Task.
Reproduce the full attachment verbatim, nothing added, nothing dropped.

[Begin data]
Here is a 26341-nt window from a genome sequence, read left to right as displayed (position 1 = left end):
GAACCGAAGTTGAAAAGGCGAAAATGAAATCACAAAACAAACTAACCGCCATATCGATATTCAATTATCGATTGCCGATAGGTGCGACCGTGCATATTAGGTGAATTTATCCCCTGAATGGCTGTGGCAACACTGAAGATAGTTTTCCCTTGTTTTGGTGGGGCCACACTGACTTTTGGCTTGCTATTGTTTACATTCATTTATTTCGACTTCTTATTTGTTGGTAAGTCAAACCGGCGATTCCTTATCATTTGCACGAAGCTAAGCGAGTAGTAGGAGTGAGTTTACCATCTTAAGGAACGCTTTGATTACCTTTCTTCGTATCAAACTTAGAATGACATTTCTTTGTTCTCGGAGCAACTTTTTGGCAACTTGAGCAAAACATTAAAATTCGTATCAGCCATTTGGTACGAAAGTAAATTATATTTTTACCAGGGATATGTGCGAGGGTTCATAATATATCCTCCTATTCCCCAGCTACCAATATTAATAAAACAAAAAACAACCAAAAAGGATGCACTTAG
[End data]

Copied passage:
Here is a 26341-nt window from a genome sequence, read left to right as displayed (position 1 = left end):
GAACCGAAGTTGAAAAGGCGAAAATGAAATCACAAAACAAACTAACCGCCATATCGATATTCAATTATCGATTGCCGATAGGTGCGACCGTGCATATTAGGTGAATTTATCCCCTGAATGGCTGTGGCAACACTGAAGATAGTTTTCCCTTGTTTTGGTGGGGCCACACTGACTTTTGGCTTGCTATTGTTTACATTCATTTATTTCGACTTCTTATTTGTTGGTAAGTCAAACCGGCGATTCCTTATCATTTGCACGAAGCTAAGCGAGTAGTAGGAGTGAGTTTACCATCTTAAGGAACGCTTTGATTACCTTTCTTCGTATCAAACTTAGAATGACATTTCTTTGTTCTCGGAGCAACTTTTTGGCAACTTGAGCAAAACATTAAAATTCGTATCAGCCATTTGGTACGAAAGTAAATTATATTTTTACCAGGGATATGTGCGAGGGTTCATAATATATCCTCCTATTCCCCAGCTACCAATATTAATAAAACAAAAAACAACCAAAAAGGATGCACTTAG